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J Commun Disord. 2010 Jul-Aug;43(4):327-34. doi: 10.1016/j.jcomdis.2010.04.006. Epub 2010 Apr 8.

Quantitative PCR analysis of laryngeal muscle fiber types.

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  • 1Department of Otolaryngology - Head and Neck Surgery, Roy J. and Lucille A. Carver College of Medicine, University of Iowa, Iowa City, IA, USA. douglas-van-daele@uiowa.edu

Abstract

Voice and swallowing dysfunction as a result of recurrent laryngeal nerve paralysis can be improved with vocal fold injections or laryngeal framework surgery. However, denervation atrophy can cause late-term clinical failure. A major determinant of skeletal muscle physiology is myosin heavy chain (MyHC) expression, and previous protein analyses have shown changes in laryngeal muscle fiber MyHC isoform with denervation. RNA analyses in this setting have not been performed, and understanding RNA levels will allow interventions better designed to reverse processes such as denervation in the future. Total RNA was extracted from bilateral rat thyroarytenoid (TA), posterior cricoarytenoid (PCA), and cricothyroid (CT) muscles in rats. Primers were designed using published MyHC isoform sequences. SYBR Green real-time reverse transcription-polymerase chain reaction (SYBR-RT-PCR) was used for quantification. The electropherogram showed a clear separation of total RNA to 28S and 18S subunits. Melting curves illustrated single peaks for all type MyHC primers. All MyHC isoforms were identified in all muscles with various degrees of expression. Quantitative PCR is a sensitive method to detect MyHC isoforms in laryngeal muscle. Isoform expression using mRNA analysis was similar to previous analyses but showed some important differences. This technique can be used to quantitatively assess response to interventions targeted to maintain muscle bulk after denervation.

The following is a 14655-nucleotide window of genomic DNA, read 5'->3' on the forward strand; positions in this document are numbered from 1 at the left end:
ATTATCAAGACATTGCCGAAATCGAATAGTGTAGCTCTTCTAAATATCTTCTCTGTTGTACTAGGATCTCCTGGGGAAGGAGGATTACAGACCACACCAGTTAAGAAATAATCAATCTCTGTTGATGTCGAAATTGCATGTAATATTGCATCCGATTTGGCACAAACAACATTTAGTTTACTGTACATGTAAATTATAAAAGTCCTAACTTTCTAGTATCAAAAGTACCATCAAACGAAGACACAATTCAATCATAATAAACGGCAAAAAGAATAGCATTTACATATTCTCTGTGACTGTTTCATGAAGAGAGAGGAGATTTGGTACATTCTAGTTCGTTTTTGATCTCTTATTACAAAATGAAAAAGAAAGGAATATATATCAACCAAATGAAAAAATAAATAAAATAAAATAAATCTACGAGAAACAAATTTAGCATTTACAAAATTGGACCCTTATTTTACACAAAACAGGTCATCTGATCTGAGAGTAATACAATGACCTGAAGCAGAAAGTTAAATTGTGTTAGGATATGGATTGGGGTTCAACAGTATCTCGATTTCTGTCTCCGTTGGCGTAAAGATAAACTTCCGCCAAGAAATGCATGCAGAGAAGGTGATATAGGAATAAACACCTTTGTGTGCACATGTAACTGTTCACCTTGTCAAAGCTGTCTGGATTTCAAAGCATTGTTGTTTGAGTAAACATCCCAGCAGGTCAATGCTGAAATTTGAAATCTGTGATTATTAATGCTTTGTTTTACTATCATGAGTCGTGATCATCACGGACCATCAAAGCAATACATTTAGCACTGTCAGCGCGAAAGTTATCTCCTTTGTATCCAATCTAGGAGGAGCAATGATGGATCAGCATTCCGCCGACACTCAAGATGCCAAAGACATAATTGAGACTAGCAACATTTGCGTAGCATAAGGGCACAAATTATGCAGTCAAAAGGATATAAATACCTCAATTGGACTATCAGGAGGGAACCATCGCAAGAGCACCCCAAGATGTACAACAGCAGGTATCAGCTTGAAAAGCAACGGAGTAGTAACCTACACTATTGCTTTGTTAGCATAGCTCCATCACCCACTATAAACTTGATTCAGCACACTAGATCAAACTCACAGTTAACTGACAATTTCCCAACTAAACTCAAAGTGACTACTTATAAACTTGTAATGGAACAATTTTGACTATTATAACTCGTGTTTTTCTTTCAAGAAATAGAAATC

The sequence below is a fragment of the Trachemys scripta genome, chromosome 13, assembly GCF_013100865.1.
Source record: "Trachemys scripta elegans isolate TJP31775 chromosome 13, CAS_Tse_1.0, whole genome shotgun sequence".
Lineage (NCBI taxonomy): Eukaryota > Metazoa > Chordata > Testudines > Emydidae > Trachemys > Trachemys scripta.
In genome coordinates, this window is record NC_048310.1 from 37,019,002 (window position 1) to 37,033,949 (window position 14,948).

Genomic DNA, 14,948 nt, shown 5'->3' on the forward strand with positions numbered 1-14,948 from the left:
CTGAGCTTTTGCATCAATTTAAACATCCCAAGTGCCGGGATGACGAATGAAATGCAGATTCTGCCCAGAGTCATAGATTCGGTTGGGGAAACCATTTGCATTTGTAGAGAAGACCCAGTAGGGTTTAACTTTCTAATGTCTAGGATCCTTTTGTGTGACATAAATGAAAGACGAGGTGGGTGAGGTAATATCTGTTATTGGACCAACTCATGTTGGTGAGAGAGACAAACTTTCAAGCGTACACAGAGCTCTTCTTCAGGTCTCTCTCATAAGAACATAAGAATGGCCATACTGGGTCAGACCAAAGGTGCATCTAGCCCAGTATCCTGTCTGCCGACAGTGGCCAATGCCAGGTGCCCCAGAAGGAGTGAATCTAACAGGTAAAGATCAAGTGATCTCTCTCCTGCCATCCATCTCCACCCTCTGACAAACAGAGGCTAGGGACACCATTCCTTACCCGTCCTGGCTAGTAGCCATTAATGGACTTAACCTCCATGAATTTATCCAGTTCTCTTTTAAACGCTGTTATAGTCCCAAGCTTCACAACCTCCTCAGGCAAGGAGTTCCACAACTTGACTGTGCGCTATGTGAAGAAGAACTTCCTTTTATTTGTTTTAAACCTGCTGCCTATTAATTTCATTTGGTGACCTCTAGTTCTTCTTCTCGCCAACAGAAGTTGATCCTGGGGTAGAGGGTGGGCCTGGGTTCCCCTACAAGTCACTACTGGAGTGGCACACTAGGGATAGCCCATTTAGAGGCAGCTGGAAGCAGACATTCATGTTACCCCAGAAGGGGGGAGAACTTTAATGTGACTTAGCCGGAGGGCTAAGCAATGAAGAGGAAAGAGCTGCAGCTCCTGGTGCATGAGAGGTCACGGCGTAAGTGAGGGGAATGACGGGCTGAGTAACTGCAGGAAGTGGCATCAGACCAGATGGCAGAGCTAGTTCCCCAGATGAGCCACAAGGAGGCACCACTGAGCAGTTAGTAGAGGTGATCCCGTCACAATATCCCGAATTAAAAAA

LEARNING OUTCOMES:

(1) Readers will be able to describe the relationship between myosin heavy chain expression and muscle contractile properties. (2) Readers will be able to separate myosin heavy chain isoforms into slow and fast twitch phenotypes. (3) Readers will be able to describe differential muscle isoform expression between different laryngeal muscles. (4) Readers will be able to compare this study to other modalities of determining muscle fiber type.

Copyright 2010 Elsevier Inc. All rights reserved.

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